With so many zeros to deal with (I’m talking about the numbers here, not the politicians) government finance can seem complex, but it’s actually pretty simple. Let’s take a look at the figures for 2011.
According to the following charts the United States government received $2.3 trillion in tax revenue and it spent $3.6 trillion on stuff. Now let’s see… $2.3 trillion in income – $3.6 trillion in expenses = a $1.3 trillion dollar budget deficit for 2011. That’s $1,300,000,000,000 with all the zeros. Simple!
Money coming in:
And money going out:
Naturally this leads to questions like:
- How can the government afford to run a $1.3 trillion dollar annual budget deficit?
The short answer is the government borrows the money. It finances it’s deficits, year after year, and it’s no secret the government’s accumulated debt has now grown very large. In fact, size of the government’s debt has become the subject of considerable debate; according to the government’s numbers the Federal debt is $15.6 trillion dollars but some folks (myself included) would argue that to properly account for the government’s liabilities you’ve got to include unfunded social security, medicare and medicaid obligations. If we include these unfunded obligations one could argue that the total debt is really much closer to $100 trillion, but we’ll set that line of reasoning aside for now and just focus on the government’s $15.6 trillion dollar figure.
Here’s a chart of the national debt from a year and a half ago, when the debt was *only* $13.5 trillion, but I think it still does a good job of getting the point across:
Now remember, since the above chart was produced the government has added another $2 trillion to the debt! Truly, the accelerating rate at which the debt is growing is alarming and one can only wonder at how large the debt will become over the next few years. This brings to mind even more questions like:
- Who’s lending the government the money? How long can this continue?
In the not so distant past the “who” was domestic and foreign investors, and foreign governments. As money was sent from the United States to Asia for manufactured goods and to the middle east for oil, these exported dollars were recycled back to the United States through the purchase of United States Treasuries (financing the government’s debt), and mortgage securities (fueling the housing bubble) but ever since the big slow down in 2007 foreign money isn’t flowing like it used to and we’ve increasingly relied upon our private central bank, the Federal Reserve, to finance our debt.
That’s quite an expansion of the balance sheet ya’ got there Ben.
Because the privately owned Federal Reserve has been so “accommodative” with its monetary policy the interest rate on United States government debt has remained very low, presently in the 0 to 3% range depending on duration. As for how long government finance can continue in this fashion…it depends.
If present trends continue it seems certain that the interest on the government’s accumulated debt will eventually consume all of the government’s tax revenue and this will indeed be an interesting development. The present trends are; falling tax revenues due to a weak economy, increases in social security, medicare and medicaid pay-outs as the baby boom demographic moves into retirement, and the rapidly growing principal on the Federal debt.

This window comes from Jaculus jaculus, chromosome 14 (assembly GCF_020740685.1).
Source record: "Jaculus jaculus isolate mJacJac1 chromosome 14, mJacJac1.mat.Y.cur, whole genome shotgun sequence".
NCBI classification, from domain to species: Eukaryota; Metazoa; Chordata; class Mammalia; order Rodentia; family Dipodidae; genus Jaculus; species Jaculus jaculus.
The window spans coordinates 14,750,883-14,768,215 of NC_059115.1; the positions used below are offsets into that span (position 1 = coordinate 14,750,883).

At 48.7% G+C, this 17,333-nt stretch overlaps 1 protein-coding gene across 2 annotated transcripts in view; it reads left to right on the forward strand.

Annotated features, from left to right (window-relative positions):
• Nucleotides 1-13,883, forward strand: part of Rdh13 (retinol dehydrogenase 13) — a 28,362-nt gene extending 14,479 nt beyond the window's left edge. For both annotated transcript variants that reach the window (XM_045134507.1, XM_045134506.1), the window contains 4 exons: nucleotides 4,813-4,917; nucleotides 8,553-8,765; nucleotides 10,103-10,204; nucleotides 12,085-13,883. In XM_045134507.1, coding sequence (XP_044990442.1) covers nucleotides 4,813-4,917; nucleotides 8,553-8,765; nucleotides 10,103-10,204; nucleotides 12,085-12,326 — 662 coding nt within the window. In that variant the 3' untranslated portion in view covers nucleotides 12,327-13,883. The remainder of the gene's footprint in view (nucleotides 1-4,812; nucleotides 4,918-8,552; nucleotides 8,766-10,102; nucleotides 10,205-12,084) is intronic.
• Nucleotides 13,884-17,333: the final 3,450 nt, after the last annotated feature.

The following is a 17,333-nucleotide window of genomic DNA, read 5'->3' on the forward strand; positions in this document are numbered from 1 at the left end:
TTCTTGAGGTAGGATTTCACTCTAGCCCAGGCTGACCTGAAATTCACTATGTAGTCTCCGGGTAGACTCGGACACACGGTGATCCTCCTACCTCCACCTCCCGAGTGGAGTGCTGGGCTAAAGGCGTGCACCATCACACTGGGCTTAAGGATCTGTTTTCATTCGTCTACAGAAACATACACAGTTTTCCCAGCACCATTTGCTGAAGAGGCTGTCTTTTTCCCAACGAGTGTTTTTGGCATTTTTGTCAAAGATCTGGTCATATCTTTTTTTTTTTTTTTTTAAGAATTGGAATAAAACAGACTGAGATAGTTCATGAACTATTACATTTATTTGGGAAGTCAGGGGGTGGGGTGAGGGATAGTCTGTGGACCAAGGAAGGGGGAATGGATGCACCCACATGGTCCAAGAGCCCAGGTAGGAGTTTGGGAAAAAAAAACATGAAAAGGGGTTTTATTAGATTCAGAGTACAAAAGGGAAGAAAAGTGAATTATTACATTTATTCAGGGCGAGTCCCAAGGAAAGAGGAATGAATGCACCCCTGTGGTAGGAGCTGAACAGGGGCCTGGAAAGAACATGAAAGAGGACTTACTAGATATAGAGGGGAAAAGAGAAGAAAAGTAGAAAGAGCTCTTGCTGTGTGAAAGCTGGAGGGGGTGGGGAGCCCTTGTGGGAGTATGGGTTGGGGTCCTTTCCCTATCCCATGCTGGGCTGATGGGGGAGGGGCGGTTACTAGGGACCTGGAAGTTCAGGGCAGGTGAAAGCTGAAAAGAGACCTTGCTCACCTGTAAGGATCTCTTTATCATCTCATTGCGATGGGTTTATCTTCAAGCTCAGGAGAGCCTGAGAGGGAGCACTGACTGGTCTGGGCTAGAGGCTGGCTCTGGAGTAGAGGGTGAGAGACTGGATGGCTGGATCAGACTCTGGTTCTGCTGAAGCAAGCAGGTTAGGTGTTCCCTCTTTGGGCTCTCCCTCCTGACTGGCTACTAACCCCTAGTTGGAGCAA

But what about interest rates, the debt service on the debt? Let’s run a few calculations based on the official $15.6 trillion dollar Federal debt (as of March 2012):
- At the current rate of roughly 2% the annual interest on the federal debt is $308 billion dollars, a little over 13% of 2011 government revenues.
- At a modest rate of 5% the annual interest on the federal debt would be $770 billion dollars, a little over 33% of 2011 government revenues. Interestingly, looking at the government expenditure chart above, $770 billion in interest + $725 billion for social security + $835 billion for medicare & medicaid = $2.3 trillion dollars. Thus at 5%, interest on the national debt + social security + medicare & medicaid = 100% of government revenues!
- At a rate of 15% (the current average rate for credit cards) the annual interest on the $15.6 trillion dollar debt would be $2.3 trillion. At 15% the interest on the debt alone would be 100% of the government’s tax revenue.
“Insanity is doing the same thing over and over again but expecting different results.”
The above quote is commonly attributed to Albert Einstein and I’ve often thought of it while fishing on a slow day, but it applies equally as well to the financial situation. Clearly, the solution to the world-wide debt crisis will not be found by continuing the same policies, advanced by the same people, that got us into this mess.
Sooner or later we as a society will be forced to deal with this issue. Unfortunately, as it stands now, we can expect our political and financial leaders to continue framing the problem in terms of taxing, spending, and borrowing (credit creation!) but this is merely a continuation of the same kind of thinking that created the mess we’re in. The real questions that must be addressed are:
What is money? Why does the government borrow money when it has the power to create debt-free money? Who benefits? Why must humanity serve the debt-based monetary system? Shouldn’t it be the other way around, shouldn’t the monetary system serve humanity?
Clearly, a new monetary system is called for and the clock is ticking…
The good news is there are alternatives and I hope to explore some of them in future posts.
In the mean time here’s an interesting video on the subject by a Professor from Duquesne University. While I don’t completely agree with his math or idea that the debt can be repaid (because, under our current debt-based monetary system, as debt is repaid money is extinguished. Deflation baby!) he at least does a good job of outlining the problem.